What Remains of Us
Winter 2005 Edge series
Sunday, January 23, 2005 at 4:00pm
Sunday, January 23, 2005 at 7:00pm
Rated PG ·
English and Tibetan
“If the Tibetan nation dissolves forever, assimilated by a vastly greater economic and military power, what message are we, as human beings, passing on to future generations?” — François Prévost
What Remains of Us is a rare, compelling work capturing an important moment for Tibetans, whose lives were changed forever when, in 1950, Mao Tse-Tung’s army invaded and the Dalai Lama was forced to seek refuge in India. The spiritual leader has never returned to Tibet. Since 1950, the Tibetan people have had virtually no access to their beloved leader and, over half a century later, new generations are growing up far removed from his teachings. For the older generations this is a tragedy, but today’s Tibetan youth never knew another life and their feelings towards the Dalai Lama are far more ambivalent.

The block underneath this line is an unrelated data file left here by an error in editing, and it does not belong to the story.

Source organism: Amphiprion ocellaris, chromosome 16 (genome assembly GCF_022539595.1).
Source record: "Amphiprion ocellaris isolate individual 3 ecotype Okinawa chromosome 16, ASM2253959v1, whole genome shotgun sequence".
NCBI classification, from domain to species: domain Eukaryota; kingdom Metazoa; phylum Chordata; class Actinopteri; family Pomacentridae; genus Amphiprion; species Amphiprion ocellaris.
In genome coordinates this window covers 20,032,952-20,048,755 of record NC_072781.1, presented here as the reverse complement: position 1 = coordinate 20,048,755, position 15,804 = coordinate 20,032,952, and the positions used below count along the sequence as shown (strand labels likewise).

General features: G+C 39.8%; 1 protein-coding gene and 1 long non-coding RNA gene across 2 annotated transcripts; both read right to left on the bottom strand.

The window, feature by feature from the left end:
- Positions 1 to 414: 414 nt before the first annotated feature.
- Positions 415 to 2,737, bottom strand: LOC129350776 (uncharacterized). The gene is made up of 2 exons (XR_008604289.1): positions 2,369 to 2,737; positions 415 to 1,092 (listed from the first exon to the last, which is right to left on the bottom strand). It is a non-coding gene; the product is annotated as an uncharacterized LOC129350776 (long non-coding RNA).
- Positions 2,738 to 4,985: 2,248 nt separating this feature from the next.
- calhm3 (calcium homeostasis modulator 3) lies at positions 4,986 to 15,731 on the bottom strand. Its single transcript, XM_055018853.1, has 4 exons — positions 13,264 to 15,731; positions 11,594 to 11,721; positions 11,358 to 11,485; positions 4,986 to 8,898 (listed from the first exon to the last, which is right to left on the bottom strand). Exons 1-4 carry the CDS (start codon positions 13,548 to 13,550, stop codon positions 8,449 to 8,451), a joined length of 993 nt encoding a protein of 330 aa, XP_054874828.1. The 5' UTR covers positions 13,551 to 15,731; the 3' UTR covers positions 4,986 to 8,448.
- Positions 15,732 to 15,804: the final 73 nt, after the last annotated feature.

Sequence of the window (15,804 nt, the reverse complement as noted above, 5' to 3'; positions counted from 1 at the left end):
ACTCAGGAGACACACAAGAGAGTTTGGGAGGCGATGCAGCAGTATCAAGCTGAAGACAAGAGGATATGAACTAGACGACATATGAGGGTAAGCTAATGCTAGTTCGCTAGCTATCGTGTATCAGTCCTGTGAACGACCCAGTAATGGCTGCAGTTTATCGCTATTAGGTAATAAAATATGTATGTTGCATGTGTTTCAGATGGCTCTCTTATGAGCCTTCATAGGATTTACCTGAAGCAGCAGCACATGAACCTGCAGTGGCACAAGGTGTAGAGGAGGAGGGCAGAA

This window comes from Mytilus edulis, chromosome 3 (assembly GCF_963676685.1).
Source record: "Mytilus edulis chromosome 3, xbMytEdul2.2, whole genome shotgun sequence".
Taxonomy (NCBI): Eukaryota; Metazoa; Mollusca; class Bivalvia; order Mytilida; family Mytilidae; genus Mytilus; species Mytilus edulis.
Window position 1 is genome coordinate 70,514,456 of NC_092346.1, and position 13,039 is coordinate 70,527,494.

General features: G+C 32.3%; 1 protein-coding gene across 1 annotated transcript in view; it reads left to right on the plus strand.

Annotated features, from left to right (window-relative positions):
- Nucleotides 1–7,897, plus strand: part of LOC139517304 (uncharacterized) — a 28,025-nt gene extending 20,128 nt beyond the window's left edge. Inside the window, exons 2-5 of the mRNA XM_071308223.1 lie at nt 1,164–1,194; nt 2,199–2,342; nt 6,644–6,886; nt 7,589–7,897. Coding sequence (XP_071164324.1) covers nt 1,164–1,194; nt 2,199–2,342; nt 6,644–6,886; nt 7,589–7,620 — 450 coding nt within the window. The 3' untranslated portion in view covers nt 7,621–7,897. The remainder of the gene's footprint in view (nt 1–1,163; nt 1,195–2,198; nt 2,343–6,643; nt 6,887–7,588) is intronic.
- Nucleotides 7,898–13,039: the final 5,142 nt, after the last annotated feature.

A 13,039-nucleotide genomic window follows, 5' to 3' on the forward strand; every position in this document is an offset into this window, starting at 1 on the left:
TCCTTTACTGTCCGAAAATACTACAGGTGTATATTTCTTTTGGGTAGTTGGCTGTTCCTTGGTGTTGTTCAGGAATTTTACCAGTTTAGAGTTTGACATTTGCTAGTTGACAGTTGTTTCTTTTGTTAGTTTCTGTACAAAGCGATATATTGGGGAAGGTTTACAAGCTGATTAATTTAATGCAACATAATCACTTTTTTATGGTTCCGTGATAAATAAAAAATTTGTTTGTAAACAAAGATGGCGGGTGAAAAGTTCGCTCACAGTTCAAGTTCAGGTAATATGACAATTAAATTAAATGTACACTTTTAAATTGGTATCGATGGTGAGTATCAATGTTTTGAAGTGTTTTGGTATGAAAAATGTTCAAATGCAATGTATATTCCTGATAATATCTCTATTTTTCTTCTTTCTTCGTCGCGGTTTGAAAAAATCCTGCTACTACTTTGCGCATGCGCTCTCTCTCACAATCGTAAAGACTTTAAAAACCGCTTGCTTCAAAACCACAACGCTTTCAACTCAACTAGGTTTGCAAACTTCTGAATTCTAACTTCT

Deeply concerned about this situation, Kalsang Dolma, a Tibetan refugee living in Québec, crossed the Himalayas and went back to Tibet for the first time, smuggling a videotaped message from the Dalai Lama. While there, and on several subsequent visits, she recorded the reactions of the people of Lhasa as she showed them the videotape — reactions ranging from awe and wonder to anger and cynicism. More than a documentation of this new, indirect communication between Tibetans and their leader, the film presents a panoramic view of life in Lhasa today as well as the broader political landscape. Once again, we see that voices are going unheard, and pleas for help are not being addressed. What Remains of Us is a consciousness-raising experience and a gentle call for compassion in an age wrought with international conflict.